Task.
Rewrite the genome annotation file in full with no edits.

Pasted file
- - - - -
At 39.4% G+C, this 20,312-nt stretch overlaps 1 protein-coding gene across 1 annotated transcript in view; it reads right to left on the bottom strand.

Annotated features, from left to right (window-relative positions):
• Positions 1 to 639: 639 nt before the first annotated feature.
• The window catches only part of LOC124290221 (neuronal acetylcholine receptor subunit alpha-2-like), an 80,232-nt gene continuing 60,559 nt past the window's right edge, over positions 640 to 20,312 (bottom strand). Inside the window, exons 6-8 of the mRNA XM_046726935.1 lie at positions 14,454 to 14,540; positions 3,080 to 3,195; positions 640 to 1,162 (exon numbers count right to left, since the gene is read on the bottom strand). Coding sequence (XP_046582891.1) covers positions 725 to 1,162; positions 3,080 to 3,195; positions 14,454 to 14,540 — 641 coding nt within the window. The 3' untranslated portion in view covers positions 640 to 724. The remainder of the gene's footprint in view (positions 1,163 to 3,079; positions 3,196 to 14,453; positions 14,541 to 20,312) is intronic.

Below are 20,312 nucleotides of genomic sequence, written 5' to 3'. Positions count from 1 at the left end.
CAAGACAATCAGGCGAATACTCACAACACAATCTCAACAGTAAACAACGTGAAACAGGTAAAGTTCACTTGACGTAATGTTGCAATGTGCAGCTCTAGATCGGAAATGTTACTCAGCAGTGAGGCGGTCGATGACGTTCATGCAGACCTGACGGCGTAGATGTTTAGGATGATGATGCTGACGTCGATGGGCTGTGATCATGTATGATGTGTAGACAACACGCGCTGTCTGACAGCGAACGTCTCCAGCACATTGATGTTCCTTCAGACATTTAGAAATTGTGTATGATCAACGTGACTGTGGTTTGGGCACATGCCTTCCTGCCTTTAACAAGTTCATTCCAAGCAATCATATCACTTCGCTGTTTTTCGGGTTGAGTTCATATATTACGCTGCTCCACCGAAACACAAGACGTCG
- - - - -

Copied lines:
At 39.4% G+C, this 20,312-nt stretch overlaps 1 protein-coding gene across 1 annotated transcript in view; it reads right to left on the bottom strand.

Annotated features, from left to right (window-relative positions):
• Positions 1 to 639: 639 nt before the first annotated feature.
• The window catches only part of LOC124290221 (neuronal acetylcholine receptor subunit alpha-2-like), an 80,232-nt gene continuing 60,559 nt past the window's right edge, over positions 640 to 20,312 (bottom strand). Inside the window, exons 6-8 of the mRNA XM_046726935.1 lie at positions 14,454 to 14,540; positions 3,080 to 3,195; positions 640 to 1,162 (exon numbers count right to left, since the gene is read on the bottom strand). Coding sequence (XP_046582891.1) covers positions 725 to 1,162; positions 3,080 to 3,195; positions 14,454 to 14,540 — 641 coding nt within the window. The 3' untranslated portion in view covers positions 640 to 724. The remainder of the gene's footprint in view (positions 1,163 to 3,079; positions 3,196 to 14,453; positions 14,541 to 20,312) is intronic.

Below are 20,312 nucleotides of genomic sequence, written 5' to 3'. Positions count from 1 at the left end.
CAAGACAATCAGGCGAATACTCACAACACAATCTCAACAGTAAACAACGTGAAACAGGTAAAGTTCACTTGACGTAATGTTGCAATGTGCAGCTCTAGATCGGAAATGTTACTCAGCAGTGAGGCGGTCGATGACGTTCATGCAGACCTGACGGCGTAGATGTTTAGGATGATGATGCTGACGTCGATGGGCTGTGATCATGTATGATGTGTAGACAACACGCGCTGTCTGACAGCGAACGTCTCCAGCACATTGATGTTCCTTCAGACATTTAGAAATTGTGTATGATCAACGTGACTGTGGTTTGGGCACATGCCTTCCTGCCTTTAACAAGTTCATTCCAAGCAATCATATCACTTCGCTGTTTTTCGGGTTGAGTTCATATATTACGCTGCTCCACCGAAACACAAGACGTCG